Limited Edition Giclee Prints at Eastside Art Salon in 2016
Eastside Art Salon is a new art space to support emerging artists in Vancouver! I have several art pieces at the Eastside Art Salon which is undergoing some renovations.
Salon as Social Gathering
A salon is a gathering of people under the roof of an inspiring host, held partly to amuse one another and partly to refine taste and increase their knowledge of the participants through conversation. Salon is from the French word salon for living room or parlor, of conversational gatherings. Usually this is a select group of intellectuals, artists and politicians who meet in the private residence of a socially influential and often wealthy person.
The word salon first appeared in France in 1664. It is derived from the Italian word salone, itself from sala, the large reception hall of Italian mansions. These salon gatherings often consciously followed Horace’s definition of the aims of poetry, “either to please or to educate”.
The Role of Women in the Salon
Historically, women were the center of the life in the salon and carried a very important role as regulators. They can select their guests and decide about the subjects of their meetings. Women also had the role as mediator by directing the discussion. The salon was really an informal university for women to exchange ideas, receive and give criticism, read their own works and hear the works and ideas of other intellectuals. Many ambitious women used the salon to pursue a form of higher education.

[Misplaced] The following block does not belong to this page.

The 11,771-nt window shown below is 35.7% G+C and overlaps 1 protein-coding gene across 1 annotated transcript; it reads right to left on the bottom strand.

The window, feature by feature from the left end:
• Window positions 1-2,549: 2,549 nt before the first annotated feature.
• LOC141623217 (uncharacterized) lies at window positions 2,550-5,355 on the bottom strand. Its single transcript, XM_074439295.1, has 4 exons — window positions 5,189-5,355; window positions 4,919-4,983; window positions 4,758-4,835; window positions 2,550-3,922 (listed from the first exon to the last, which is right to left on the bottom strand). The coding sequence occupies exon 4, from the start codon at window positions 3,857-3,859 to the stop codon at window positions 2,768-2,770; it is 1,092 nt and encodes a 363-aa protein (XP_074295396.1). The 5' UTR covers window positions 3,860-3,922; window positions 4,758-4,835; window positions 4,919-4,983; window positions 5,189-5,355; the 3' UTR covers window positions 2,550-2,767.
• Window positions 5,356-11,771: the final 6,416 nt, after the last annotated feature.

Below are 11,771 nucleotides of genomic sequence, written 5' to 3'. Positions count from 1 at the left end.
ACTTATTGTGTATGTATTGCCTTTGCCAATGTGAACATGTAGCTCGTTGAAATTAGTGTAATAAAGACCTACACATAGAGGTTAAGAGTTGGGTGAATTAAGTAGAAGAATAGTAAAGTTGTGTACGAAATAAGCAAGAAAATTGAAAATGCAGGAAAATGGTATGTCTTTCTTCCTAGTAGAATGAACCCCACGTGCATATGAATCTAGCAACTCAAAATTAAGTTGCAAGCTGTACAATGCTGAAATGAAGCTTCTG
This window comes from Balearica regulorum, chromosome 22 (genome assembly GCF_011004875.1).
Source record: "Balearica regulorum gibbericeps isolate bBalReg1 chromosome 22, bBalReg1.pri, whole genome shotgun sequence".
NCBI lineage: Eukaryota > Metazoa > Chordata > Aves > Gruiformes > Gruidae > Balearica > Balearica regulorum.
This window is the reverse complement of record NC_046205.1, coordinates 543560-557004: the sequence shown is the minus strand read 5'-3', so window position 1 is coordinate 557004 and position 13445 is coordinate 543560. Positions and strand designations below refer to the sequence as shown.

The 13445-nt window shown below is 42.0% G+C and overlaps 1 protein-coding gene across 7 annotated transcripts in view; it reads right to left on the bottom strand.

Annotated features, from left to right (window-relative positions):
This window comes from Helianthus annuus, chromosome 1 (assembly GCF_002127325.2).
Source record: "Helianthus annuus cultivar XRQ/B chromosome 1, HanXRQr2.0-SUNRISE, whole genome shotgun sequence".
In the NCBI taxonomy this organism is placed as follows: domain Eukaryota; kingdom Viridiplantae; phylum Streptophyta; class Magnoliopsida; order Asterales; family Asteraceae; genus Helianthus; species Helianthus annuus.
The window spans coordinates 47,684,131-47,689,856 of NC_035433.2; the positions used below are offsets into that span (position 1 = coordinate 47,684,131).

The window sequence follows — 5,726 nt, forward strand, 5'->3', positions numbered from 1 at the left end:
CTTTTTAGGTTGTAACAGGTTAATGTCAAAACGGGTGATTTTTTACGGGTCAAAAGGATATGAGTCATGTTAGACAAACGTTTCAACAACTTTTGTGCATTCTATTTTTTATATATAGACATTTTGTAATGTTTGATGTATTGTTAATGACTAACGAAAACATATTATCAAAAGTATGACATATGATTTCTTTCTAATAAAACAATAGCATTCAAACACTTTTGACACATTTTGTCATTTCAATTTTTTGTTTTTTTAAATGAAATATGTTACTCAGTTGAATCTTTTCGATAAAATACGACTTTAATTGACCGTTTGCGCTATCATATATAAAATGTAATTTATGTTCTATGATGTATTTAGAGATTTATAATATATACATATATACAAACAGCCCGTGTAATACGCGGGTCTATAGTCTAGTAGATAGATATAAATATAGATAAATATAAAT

The most famous recent example is American novelist and playwright Gertrude Stein (1874-1946) who was known for her salon at 27 rue de Fleurus in Paris, where Picasso, Matisse and other creative people would meet to discuss art, literature, politics and themselves.
Salon Art Exhibitions
The word salon also refers to art exhibitions. The Paris Salon was originally an officially-sanctioned exhibit of recent works of painting and sculpture by members of the Académie royale de peinture et de sculpture, starting in 1673 and soon moving from the Salon Carré of the Palace of the Louvre. Salons continued until quite recently, in urban settings among like-minded people.